What he had come to realise as the retailer grew and grew was that all that mattered was the front line, the shops. He would not let anyone refer to head office as the “head office”. Instead, it was the “support centre”. 

Middle management he came to regard as “oxygen drainers”, depriving the sales force of the means to sell. He saw the organisation as an inverted pyramid, with the salesmen at the top and managers at the bottom. 

Interestingly, much of what he was saying can be found, suitably dressed up as textbook-speak, on expensive MBA courses. Charlie Dunstone, though, is entirely self-taught and reached the same conclusions on his own. 

Full steam ahead for teaching tech 

Good news at last for the computer gaming entrepreneur Ian Livingstone and, hopefully, for our schoolchildren. 

Mr Livingstone, co-founder of Games Workshop and a video technology pioneer (the Tomb Raider series is just one of the best-sellers he produced) called to say he had finally got the go-ahead to open two new free schools and realise his vision of putting computing at the forefront of teaching. 

The Livingstone Academies in Tower Hamlets, east London, and Bournemouth will provide more than 3,000 children with classes rooted in STEAM – science, technology, engineering, arts and maths. They will draw on Mr Livingstone’s experience to instil creative thinking and enterprise in their pupils, who will take part in Dragons’ Den style competitions and form their own mock start-up companies.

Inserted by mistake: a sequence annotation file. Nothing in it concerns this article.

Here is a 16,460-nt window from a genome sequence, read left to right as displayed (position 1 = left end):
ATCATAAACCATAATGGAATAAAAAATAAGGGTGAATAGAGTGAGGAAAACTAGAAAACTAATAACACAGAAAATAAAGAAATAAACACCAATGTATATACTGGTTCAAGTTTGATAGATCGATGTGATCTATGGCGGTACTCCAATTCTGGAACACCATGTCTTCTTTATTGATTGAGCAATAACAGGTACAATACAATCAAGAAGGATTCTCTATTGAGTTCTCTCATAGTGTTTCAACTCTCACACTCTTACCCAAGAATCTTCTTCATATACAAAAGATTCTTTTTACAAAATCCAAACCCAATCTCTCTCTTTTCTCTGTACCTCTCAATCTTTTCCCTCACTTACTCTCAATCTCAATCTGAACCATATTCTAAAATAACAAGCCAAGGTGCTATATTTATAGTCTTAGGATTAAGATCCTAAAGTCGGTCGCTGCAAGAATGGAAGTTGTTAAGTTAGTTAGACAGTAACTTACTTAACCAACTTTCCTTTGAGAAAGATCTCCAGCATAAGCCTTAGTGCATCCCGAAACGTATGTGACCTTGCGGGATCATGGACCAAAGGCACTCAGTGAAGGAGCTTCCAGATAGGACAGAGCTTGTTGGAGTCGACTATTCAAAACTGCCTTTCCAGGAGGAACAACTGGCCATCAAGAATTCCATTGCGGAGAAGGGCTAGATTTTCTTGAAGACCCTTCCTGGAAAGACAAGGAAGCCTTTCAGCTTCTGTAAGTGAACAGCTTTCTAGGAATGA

Mr Livingstone has long been an ambassador for digital – when he was Business Secretary, Vince Cable made him creative industries champion– and the cause of bringing our children up to speed so that Britain can compete globally. 

In 2010, he was invited by the Government to review digital skills in England and concluded that poor-quality IT in schools was an obstacle to economic growth. The study was influential in leading to an overhaul of IT teaching and the introduction of a new computer science curriculum.

Now he has got another opportunity to put his views into practice. He said: “The arts and sciences should no longer be a question of either/or – and to further this, I’m delighted to be opening two free schools to embed digital creativity in future generations of our society. It is the combination of computer programming skills and creativity by which today’s world-changing companies are built.”

He also laid down the gauntlet to other tech industry chiefs – who bemoan the absence of digital knowledge among our school leavers and graduates – to do the same. “I encourage other digital entrepreneurs to seize the opportunity offered by the free schools programme in helping to give children an authentic education for the jobs and opportunities of the digital world.” 

I recall sitting with Mr Livingstone at the annual UK gathering of Founders Forum, the network of digital entrepreneurs, held at The Grove hotel and spa in Hertfordshire. Known as “The Davos of Tech”, the super-cool two-day event is a showcase of tech talent and success.